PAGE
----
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  • Speaking in Tongues: Languages at Play in the Theatre
  • Emily Sahakian (bio)
Speaking in Tongues: Languages at Play in the Theatre. By Marvin Carlson. Ann Arbor: University of Michigan Press, 2006; 257 pp. $50.00 cloth.

If there is any doubt that Mikhail Bakhtin's notion of heteroglossia—a productive tension resulting from a multiplicity of languages and voices—applies to the theatre, Marvin Carlson's far-reaching study of languages at play in past and present theatres of the world will put it to rest. Analyzing the employment and reception of multiple languages, Carlson demonstrates that theatre is not an essentially monologic form, serving to solidify linguistic and cultural demarcations, but a heteroglossic arena of linguistic tension and multiplicity, in which languages are put into interactive play to formal, political, thematic, and stylistic ends. Carlson, who has already taken issue with Bakhtin's exclusive association of heteroglossia with the novel by arguing for the importance of dialogism in canonical drama (1992), expands and elucidates this previously articulated link by focusing on language in its most concrete sense.

Drawing from contemporary linguistic and cultural theory, Carlson interprets dramatic literature, performances, and theatre cultures, examining the uses and implications of "playing with language" (6). Carlson identifies heteroglossia used at the theatre for reasons of communication, verisimilitude, virtuosity, postmodern quotation, identity and belonging, alienation, and sociopolitical agendas. Drawing from personal experience as a theatregoer, researcher, and reader, Carlson provides an impressively vast account of language play in a truly diverse array of case studies, including understudied theatres such as medieval vernacular, European dialectic, Indian Sanskrit, and contemporary Arabic, as well as the more discussed Shakespearean histories and the theatre of Peter Brook.

Fruitfully ambitious, Speaking in Tongues bridges the gap between linguistics and performance studies in order to offer heteroglossia as a framework for studying theatre and performance. Consequently, the book recuperates the study of language for theatre and performance scholars who have been preoccupied of late with the concept of embodiment. With this focus on [End Page 189] heteroglossia, theatre scholars can find new ways to conceive of communication at the theatre without presupposing a monolithic audience and without disregarding politics. As linguists have moved beyond Chomsky's "ideal speaker-listener" (1965:3), we too can forge a communication model that evaluates difference.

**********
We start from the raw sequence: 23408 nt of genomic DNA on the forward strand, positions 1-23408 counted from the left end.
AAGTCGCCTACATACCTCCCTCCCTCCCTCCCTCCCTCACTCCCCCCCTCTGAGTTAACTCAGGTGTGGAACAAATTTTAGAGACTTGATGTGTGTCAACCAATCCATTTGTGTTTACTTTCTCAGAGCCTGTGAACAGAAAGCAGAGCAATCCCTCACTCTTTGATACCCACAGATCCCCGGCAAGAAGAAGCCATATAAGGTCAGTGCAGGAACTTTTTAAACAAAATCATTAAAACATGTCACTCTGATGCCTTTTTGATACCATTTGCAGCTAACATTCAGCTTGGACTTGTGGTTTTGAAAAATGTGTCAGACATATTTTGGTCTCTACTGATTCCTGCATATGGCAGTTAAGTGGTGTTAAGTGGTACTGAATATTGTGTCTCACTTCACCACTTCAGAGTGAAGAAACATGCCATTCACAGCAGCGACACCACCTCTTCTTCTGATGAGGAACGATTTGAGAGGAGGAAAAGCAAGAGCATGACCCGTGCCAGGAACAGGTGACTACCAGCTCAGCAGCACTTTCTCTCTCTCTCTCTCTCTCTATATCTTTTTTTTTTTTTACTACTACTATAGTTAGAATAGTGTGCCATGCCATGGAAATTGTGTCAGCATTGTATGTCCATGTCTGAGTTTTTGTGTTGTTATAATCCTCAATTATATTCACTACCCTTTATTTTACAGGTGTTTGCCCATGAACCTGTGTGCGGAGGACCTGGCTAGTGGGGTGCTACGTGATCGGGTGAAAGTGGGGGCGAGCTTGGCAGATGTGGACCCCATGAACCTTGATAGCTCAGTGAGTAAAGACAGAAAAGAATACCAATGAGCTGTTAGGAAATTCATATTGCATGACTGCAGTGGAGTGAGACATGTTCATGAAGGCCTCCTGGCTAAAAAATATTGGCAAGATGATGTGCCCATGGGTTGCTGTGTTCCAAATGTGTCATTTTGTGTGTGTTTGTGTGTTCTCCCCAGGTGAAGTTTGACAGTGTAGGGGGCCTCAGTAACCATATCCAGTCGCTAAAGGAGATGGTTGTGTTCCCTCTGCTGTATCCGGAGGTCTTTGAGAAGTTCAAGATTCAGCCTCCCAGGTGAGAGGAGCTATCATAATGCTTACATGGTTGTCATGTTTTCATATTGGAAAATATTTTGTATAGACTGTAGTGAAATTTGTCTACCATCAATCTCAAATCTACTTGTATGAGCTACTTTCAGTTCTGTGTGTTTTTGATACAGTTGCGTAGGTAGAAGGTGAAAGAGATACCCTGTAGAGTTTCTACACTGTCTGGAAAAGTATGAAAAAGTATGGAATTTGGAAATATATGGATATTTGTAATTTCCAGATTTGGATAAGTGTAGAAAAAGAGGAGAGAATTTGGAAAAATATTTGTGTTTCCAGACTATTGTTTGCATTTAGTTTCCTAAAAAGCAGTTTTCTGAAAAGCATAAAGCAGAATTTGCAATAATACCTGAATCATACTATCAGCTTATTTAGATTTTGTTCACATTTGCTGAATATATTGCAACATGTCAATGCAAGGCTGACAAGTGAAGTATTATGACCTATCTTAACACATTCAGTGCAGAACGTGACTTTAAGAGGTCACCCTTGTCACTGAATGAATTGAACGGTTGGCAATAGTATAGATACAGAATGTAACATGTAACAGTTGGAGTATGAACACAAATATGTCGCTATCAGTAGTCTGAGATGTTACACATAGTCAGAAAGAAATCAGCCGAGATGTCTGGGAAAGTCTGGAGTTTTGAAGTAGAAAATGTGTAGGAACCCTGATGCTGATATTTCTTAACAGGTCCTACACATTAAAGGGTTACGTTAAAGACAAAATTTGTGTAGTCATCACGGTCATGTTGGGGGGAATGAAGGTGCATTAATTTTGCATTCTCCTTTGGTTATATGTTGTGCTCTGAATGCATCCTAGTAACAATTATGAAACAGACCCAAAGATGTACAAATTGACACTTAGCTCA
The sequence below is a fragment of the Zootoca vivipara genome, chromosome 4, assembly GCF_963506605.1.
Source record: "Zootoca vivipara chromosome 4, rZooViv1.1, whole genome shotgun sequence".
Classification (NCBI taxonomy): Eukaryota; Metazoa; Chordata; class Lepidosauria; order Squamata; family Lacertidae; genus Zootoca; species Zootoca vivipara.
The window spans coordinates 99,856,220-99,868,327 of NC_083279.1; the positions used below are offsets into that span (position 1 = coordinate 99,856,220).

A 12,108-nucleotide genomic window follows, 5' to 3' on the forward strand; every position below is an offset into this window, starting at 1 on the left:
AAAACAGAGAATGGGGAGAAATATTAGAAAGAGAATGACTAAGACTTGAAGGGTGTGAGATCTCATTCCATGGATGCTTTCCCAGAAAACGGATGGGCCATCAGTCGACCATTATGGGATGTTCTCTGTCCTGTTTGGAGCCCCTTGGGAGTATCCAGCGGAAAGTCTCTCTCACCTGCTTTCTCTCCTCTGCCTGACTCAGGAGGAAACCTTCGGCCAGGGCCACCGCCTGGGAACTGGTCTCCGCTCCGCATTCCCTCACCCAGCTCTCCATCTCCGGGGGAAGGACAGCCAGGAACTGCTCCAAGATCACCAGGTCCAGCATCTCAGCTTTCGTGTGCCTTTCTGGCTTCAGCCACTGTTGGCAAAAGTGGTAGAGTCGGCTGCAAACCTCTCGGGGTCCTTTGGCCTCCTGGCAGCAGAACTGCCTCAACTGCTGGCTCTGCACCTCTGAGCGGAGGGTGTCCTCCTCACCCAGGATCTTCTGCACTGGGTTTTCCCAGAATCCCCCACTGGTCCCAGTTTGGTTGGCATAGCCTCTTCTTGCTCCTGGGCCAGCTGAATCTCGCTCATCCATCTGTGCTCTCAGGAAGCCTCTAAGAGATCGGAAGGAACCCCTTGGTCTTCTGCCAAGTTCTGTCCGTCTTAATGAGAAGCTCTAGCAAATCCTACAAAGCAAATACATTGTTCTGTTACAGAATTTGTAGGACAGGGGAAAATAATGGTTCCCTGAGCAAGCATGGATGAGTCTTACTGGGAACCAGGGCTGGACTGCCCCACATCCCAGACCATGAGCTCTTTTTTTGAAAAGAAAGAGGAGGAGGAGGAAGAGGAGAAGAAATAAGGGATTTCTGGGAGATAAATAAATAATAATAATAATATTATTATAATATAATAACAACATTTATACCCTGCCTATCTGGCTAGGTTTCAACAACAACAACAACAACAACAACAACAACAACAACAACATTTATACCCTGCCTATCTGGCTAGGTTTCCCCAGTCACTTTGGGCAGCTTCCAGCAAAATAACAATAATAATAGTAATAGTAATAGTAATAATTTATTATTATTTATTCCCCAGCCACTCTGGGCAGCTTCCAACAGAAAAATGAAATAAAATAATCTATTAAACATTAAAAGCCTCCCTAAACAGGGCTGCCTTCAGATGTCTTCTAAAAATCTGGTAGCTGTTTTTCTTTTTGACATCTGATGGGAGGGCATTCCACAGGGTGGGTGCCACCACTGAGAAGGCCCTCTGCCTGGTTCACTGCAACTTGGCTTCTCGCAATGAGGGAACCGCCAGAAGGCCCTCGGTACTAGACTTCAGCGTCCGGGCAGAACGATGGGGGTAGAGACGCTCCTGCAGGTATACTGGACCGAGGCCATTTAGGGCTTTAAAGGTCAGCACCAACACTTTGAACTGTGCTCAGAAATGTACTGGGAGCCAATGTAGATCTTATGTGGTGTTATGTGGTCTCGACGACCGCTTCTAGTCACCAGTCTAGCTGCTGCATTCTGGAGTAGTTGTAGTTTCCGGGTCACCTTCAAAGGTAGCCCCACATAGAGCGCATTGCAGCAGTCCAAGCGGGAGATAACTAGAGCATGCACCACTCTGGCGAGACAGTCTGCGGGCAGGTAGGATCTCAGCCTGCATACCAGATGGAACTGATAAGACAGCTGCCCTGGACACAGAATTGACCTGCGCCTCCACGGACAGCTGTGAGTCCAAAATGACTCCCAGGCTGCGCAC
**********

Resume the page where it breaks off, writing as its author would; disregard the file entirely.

Because of this focus on difference, chapters that deal directly with power dynamics are more satisfying than those that do not. A highlight, chapter three, "Postcolonial Heteroglossia," draws from Caribbean, Arabic, African, and Oceanic evidence in order to explore potentially subversive uses of heteroglossia. Faced with the imposition of the colonizer's language, postcolonial theatre artists make use of vernaculars and hybrid languages in order to challenge or expose colonial supremacy. Likewise, the second chapter, "Dialect Theatre: The Case of Italy" explicates the political employment of dialects at the theatre; as Carlson indicates, a language is simply a dialect that has been donned with authority.

The less political chapters serve to impress upon the reader a pervasive presence of heteroglossia at the theatre. The first chapter, entitled "The Macaronic Stage" in reference to Late Medieval theatre of the West that incorporated both Latin and vernaculars, spans vast time periods and cultures, calling upon such varied case studies as Greek tragedy, Sanskrit drama, Renaissance theatre, and the work of Tony Kushner. The fourth, "Postmodern Language Play," exposes the heteroglossia of contemporary, aesthetically innovative theatre and performance, offering postmodern citation as a counterpart to language employed for political ends. A fascinating coda, Carlson's final chapter, "The Heteroglossia of Side Texts," expands the notion of language to include subtitles and sign language, taking up the stimulating question of onstage translation.

A possible avenue for dynamic expansion of Carlson's model would be an exploration of the relationship between heteroglossia and gender. For example, in the French Caribbean, where women have been accused of complicity with the colonizer and the use of Creole has been associated with masculinized anticolonial efforts from which women have been excluded, a woman character speaking Creole is doubly subversive. Indeed as gender politics complicate cultural hierarchies, a consideration of the gender of characters becomes significant in analyzing political—especially postcolonial—heteroglossia.

The major success...


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pp. 189-191
Launched on MUSE
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